To make a difference, we must think differently – Ekin

Former Belfast Lord Mayor, Tom Ekin, has urged the heads of the larger political parties to end the blame game and set out clear, coherent and feasible plans for real progress.

In a New Year message, the Alliance Councillor stated: “It is time the larger parties realized that if you keep on doing the same old things, you will keep getting the same old results. If they’re not prepared to take action on that premise, they do not deserve the responsibility the electorate has entrusted to them.”

It is depressing that those parties who were elected as leaders of our community after 14 months have delivered no plans, nor words, nor even encouragement as to how they themselves could make Northern Ireland a better place for everyone.

They are still blaming direct rule ministers for making the hard decisions, blaming each other for our defects, and blaming everyone else for the lack of direction. But the locals in Northern Ireland have had over 30 years of this and have done little about it!

Whingeing, opposing change and blocking cooperation are well past their sell-by date. It is time for a bit of honesty. It is time to take the often unpalatable decisions which involve short-term pain for long-term gain. It is time we went beyond objecting to change, and instead presented our own ideas for progress for the benefit of us all. Or do our present party political leaders want us to stay in the rut which they have devised and which has failed our whole society so completely?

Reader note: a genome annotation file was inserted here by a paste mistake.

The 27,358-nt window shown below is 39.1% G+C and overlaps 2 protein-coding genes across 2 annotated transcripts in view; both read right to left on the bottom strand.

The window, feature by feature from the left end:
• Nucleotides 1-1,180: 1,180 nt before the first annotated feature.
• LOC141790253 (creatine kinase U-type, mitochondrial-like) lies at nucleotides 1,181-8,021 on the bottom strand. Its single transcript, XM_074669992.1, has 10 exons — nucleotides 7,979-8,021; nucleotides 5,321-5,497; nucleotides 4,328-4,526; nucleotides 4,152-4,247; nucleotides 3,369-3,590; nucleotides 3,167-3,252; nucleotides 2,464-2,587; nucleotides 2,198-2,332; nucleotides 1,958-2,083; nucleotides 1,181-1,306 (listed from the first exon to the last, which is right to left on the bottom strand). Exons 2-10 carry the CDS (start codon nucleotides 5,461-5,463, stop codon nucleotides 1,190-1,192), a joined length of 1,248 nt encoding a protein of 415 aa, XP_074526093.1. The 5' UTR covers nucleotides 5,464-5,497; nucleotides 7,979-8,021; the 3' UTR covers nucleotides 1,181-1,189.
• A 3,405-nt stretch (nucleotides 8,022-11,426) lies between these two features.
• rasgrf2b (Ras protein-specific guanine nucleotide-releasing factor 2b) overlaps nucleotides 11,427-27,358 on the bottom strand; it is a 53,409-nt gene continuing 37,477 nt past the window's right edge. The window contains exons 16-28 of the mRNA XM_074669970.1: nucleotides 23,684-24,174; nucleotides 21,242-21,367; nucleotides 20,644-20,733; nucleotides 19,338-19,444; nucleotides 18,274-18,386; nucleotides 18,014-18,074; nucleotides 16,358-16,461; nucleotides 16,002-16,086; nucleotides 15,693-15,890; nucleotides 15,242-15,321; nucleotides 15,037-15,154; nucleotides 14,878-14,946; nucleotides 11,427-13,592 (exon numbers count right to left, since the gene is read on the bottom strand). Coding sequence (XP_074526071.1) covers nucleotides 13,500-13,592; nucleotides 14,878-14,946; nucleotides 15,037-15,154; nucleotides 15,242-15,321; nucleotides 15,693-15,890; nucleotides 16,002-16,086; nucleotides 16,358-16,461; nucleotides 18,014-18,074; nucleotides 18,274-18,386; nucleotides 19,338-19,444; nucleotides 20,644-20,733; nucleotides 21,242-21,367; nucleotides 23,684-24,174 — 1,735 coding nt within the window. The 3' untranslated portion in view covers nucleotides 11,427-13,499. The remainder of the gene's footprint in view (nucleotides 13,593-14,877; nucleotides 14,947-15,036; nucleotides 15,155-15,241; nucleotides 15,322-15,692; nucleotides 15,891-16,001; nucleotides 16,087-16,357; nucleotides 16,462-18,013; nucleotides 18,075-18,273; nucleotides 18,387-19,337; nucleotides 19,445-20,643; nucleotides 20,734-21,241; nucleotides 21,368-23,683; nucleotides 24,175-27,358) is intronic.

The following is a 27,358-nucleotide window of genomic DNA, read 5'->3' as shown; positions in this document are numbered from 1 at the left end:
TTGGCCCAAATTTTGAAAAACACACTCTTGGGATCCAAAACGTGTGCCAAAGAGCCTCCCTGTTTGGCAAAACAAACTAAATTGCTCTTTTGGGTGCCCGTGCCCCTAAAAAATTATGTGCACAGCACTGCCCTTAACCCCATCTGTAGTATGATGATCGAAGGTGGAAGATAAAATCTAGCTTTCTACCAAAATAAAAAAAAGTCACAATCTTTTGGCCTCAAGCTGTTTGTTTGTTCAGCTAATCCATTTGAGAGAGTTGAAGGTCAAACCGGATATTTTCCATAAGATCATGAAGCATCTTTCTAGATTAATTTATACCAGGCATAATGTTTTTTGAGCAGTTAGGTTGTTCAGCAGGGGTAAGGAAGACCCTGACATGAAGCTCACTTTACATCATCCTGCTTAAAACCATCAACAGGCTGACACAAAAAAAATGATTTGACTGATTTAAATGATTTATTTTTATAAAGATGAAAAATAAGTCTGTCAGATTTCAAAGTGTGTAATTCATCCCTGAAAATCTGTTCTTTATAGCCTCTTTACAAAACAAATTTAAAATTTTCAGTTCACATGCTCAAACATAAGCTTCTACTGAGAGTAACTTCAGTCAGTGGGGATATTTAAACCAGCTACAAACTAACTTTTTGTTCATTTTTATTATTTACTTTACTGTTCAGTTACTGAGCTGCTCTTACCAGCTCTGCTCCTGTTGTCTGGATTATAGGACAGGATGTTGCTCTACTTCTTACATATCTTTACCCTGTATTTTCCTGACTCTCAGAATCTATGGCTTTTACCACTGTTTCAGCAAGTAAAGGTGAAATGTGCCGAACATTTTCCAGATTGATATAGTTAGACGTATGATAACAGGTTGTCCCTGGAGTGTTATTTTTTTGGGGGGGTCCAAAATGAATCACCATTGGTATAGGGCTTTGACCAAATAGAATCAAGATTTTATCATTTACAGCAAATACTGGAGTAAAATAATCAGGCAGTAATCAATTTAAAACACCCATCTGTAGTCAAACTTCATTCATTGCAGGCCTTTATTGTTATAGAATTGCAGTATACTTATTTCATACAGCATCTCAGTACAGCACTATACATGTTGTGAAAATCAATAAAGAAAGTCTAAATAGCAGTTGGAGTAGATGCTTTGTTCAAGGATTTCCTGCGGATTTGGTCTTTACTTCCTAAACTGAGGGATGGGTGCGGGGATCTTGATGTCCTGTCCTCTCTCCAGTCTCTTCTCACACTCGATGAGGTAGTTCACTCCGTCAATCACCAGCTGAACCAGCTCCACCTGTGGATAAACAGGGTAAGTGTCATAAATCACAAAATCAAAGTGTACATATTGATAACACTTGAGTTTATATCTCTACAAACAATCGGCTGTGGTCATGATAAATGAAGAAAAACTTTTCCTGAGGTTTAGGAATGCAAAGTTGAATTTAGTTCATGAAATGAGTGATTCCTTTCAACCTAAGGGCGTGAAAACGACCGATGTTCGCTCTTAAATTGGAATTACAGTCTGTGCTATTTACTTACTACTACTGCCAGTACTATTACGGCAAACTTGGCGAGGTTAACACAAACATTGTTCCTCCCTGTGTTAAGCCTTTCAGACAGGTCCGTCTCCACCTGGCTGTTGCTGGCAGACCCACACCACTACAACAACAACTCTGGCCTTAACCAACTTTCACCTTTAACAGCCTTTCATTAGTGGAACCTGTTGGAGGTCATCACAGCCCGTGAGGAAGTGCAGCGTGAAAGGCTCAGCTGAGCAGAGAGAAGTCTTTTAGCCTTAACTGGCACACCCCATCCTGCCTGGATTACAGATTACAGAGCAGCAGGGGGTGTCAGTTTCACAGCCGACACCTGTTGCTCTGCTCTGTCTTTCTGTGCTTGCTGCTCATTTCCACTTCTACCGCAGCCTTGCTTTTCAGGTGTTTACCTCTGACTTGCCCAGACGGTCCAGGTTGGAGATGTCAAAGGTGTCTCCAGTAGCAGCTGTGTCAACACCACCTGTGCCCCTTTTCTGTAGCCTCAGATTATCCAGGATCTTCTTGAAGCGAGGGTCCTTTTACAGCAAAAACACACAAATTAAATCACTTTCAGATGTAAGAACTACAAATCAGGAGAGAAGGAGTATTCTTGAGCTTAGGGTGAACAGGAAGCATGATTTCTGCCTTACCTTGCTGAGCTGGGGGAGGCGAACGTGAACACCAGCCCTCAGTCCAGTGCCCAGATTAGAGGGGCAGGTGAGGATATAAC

The facts are simple: we have too many publicly paid employees, too many government departments, too low productivity in public as well as private sectors, too many antequated laws, too much bureaucracy blocking important things done, and too much focus on inquiries rather than getting real outcomes. We are still happy for others to bear pain but are unwilling to take it ourselves, we lack enough young people who want to be economically productive, too many of us are driven by security of employment or the security of the social benefits system, too many of our politicians are followers not leaders. In short, this is a society founded on negativity — and only the Alliance Party seems serious about a more positive political future.

I believe in action, not words. As Lord Mayor, I started some initiatives and these are still being constructively worked at. We must keep on working, imagining a better future and making genuine progress.

Talk is cheap, following is easy. Taking action and providing leadership to bring on real change is much harder. If our current political leaders are unwilling to do it, the electorate should not be slow to replace them.


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